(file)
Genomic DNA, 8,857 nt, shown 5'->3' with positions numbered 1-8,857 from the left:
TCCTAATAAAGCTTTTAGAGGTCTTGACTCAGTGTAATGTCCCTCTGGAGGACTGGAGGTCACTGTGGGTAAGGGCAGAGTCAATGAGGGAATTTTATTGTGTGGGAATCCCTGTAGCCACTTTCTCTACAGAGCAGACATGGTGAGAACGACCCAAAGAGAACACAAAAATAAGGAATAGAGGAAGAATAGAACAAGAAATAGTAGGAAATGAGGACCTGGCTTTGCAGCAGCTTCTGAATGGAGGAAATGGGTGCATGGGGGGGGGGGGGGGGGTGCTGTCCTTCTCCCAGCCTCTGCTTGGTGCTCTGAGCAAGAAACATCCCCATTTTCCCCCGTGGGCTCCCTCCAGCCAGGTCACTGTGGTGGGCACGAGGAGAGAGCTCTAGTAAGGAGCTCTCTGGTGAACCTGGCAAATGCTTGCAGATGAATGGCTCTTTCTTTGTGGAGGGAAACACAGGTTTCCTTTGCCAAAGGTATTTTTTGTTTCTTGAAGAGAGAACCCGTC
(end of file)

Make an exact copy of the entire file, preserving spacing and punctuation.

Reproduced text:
Genomic DNA, 8,857 nt, shown 5'->3' with positions numbered 1-8,857 from the left:
TCCTAATAAAGCTTTTAGAGGTCTTGACTCAGTGTAATGTCCCTCTGGAGGACTGGAGGTCACTGTGGGTAAGGGCAGAGTCAATGAGGGAATTTTATTGTGTGGGAATCCCTGTAGCCACTTTCTCTACAGAGCAGACATGGTGAGAACGACCCAAAGAGAACACAAAAATAAGGAATAGAGGAAGAATAGAACAAGAAATAGTAGGAAATGAGGACCTGGCTTTGCAGCAGCTTCTGAATGGAGGAAATGGGTGCATGGGGGGGGGGGGGGGGGTGCTGTCCTTCTCCCAGCCTCTGCTTGGTGCTCTGAGCAAGAAACATCCCCATTTTCCCCCGTGGGCTCCCTCCAGCCAGGTCACTGTGGTGGGCACGAGGAGAGAGCTCTAGTAAGGAGCTCTCTGGTGAACCTGGCAAATGCTTGCAGATGAATGGCTCTTTCTTTGTGGAGGGAAACACAGGTTTCCTTTGCCAAAGGTATTTTTTGTTTCTTGAAGAGAGAACCCGTC